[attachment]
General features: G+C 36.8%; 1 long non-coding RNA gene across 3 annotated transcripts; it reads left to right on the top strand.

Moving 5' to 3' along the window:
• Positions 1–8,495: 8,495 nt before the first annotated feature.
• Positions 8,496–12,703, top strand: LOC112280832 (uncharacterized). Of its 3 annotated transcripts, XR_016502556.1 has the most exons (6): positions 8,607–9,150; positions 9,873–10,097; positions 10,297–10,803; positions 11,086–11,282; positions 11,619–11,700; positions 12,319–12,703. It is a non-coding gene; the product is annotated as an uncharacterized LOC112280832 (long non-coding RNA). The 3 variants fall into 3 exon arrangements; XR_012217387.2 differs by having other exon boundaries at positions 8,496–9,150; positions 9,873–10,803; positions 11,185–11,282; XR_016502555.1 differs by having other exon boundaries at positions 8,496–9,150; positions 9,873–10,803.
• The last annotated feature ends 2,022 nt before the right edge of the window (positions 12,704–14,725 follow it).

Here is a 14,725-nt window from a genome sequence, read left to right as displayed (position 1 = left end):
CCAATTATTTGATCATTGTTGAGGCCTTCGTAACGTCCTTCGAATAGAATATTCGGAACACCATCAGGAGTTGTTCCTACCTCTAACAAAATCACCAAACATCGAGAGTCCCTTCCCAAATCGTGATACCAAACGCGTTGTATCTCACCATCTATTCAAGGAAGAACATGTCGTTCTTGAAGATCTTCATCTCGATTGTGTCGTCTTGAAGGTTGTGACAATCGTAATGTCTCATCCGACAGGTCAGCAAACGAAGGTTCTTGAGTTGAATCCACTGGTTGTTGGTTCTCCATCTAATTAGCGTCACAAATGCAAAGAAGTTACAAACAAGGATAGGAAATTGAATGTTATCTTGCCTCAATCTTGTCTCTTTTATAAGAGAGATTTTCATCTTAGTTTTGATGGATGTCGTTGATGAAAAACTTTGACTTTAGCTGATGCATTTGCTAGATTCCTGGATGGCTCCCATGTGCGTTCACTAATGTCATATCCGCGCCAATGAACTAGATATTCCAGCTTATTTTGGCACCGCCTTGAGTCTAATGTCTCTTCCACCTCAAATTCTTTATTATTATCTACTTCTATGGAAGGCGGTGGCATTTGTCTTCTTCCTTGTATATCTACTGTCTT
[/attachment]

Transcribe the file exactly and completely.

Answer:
General features: G+C 36.8%; 1 long non-coding RNA gene across 3 annotated transcripts; it reads left to right on the top strand.

Moving 5' to 3' along the window:
• Positions 1–8,495: 8,495 nt before the first annotated feature.
• Positions 8,496–12,703, top strand: LOC112280832 (uncharacterized). Of its 3 annotated transcripts, XR_016502556.1 has the most exons (6): positions 8,607–9,150; positions 9,873–10,097; positions 10,297–10,803; positions 11,086–11,282; positions 11,619–11,700; positions 12,319–12,703. It is a non-coding gene; the product is annotated as an uncharacterized LOC112280832 (long non-coding RNA). The 3 variants fall into 3 exon arrangements; XR_012217387.2 differs by having other exon boundaries at positions 8,496–9,150; positions 9,873–10,803; positions 11,185–11,282; XR_016502555.1 differs by having other exon boundaries at positions 8,496–9,150; positions 9,873–10,803.
• The last annotated feature ends 2,022 nt before the right edge of the window (positions 12,704–14,725 follow it).

Here is a 14,725-nt window from a genome sequence, read left to right as displayed (position 1 = left end):
CCAATTATTTGATCATTGTTGAGGCCTTCGTAACGTCCTTCGAATAGAATATTCGGAACACCATCAGGAGTTGTTCCTACCTCTAACAAAATCACCAAACATCGAGAGTCCCTTCCCAAATCGTGATACCAAACGCGTTGTATCTCACCATCTATTCAAGGAAGAACATGTCGTTCTTGAAGATCTTCATCTCGATTGTGTCGTCTTGAAGGTTGTGACAATCGTAATGTCTCATCCGACAGGTCAGCAAACGAAGGTTCTTGAGTTGAATCCACTGGTTGTTGGTTCTCCATCTAATTAGCGTCACAAATGCAAAGAAGTTACAAACAAGGATAGGAAATTGAATGTTATCTTGCCTCAATCTTGTCTCTTTTATAAGAGAGATTTTCATCTTAGTTTTGATGGATGTCGTTGATGAAAAACTTTGACTTTAGCTGATGCATTTGCTAGATTCCTGGATGGCTCCCATGTGCGTTCACTAATGTCATATCCGCGCCAATGAACTAGATATTCCAGCTTATTTTGGCACCGCCTTGAGTCTAATGTCTCTTCCACCTCAAATTCTTTATTATTATCTACTTCTATGGAAGGCGGTGGCATTTGTCTTCTTCCTTGTATATCTACTGTCTT